Nuclear techniques save Brazil millions in dredging costs

The International Atomic Energy Agency (IAEA) released a report on Tuesday that details how Brazil's ports have been able to save dredging costs through the utilization of radiotracers.

The tracers allow officials to determine the sedimentary makeup of movements that impact the ability of ships to move through the country's major port system.

“In the studies performed in the 70s at Sepetiba Bay, Rio de Janeiro State, for the construction of Ilha da Madeira harbor, we have probably ‘economized’ over 100,000 kilometers of dredging travel distance,” Jefferson Bandeira, senior researcher at the Environment Department of the National Nuclear Energy Commission of Brazil, said.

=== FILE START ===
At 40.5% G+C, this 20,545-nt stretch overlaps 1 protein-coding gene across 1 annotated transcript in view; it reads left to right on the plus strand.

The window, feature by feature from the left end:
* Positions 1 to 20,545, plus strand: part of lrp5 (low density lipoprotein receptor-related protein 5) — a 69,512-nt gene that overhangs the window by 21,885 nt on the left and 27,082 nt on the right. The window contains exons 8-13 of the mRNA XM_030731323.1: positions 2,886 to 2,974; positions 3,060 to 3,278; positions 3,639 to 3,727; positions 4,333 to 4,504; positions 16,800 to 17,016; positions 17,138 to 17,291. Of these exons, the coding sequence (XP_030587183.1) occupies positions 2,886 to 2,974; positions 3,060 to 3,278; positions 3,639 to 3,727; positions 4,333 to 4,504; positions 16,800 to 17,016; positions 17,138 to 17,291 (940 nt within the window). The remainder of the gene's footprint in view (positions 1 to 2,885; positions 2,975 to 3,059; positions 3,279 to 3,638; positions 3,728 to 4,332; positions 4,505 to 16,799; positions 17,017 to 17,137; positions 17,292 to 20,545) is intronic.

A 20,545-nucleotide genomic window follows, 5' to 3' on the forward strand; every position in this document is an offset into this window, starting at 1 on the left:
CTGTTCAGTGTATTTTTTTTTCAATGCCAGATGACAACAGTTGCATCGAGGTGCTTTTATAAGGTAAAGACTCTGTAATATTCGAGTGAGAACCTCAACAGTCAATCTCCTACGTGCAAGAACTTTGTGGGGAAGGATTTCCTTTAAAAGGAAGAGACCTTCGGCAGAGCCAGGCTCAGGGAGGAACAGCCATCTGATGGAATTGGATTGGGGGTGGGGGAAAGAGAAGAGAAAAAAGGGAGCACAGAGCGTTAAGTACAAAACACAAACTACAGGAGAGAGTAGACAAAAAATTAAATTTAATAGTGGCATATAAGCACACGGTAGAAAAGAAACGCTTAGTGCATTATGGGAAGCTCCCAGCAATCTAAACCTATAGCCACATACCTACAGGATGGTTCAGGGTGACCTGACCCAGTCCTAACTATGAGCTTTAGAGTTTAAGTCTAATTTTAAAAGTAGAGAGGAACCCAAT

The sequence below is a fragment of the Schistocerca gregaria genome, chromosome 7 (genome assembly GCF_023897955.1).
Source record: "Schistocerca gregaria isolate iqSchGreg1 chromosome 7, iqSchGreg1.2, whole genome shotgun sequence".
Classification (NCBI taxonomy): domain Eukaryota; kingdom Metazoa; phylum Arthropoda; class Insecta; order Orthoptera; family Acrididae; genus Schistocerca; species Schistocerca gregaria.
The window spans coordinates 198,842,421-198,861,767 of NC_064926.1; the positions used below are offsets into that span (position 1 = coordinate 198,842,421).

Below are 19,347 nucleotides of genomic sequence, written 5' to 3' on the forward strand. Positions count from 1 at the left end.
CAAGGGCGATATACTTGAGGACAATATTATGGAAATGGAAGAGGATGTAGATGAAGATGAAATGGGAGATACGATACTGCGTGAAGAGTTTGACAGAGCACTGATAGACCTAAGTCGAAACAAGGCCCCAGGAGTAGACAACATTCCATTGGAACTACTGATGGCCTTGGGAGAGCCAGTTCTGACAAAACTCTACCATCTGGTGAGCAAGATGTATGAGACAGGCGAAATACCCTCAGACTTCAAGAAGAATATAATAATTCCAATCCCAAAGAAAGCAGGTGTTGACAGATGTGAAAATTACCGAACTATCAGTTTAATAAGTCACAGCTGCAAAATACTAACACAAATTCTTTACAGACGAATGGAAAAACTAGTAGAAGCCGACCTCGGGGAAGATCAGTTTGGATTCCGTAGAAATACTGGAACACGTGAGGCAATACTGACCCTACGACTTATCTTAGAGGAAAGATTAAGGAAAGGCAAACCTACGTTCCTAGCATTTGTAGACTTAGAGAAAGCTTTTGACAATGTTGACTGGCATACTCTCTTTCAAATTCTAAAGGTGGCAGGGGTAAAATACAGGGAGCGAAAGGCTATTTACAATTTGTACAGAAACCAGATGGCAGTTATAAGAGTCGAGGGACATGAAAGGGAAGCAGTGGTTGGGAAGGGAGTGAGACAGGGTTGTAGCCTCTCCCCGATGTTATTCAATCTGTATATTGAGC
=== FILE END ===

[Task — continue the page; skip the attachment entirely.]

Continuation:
For ports to be able to accommodate larger cargo ships, dredging -- or removing excess mud and other material from the bottoms of shipping lanes -- is often required. The information obtained from the studies and the radio tracers allows port authorities to make efficiency-based decisions on where sediment and other material needs to be removed, and where it can be left alone.

“In the same way as a heart surgeon can investigate major blood vessels or a radiologist can track organic functions of the human metabolism by using medical tracers, radiotracers allow us to assess the hydrodynamic behavior and main pathways of sediment movement in coastal areas,” Bandeira said.


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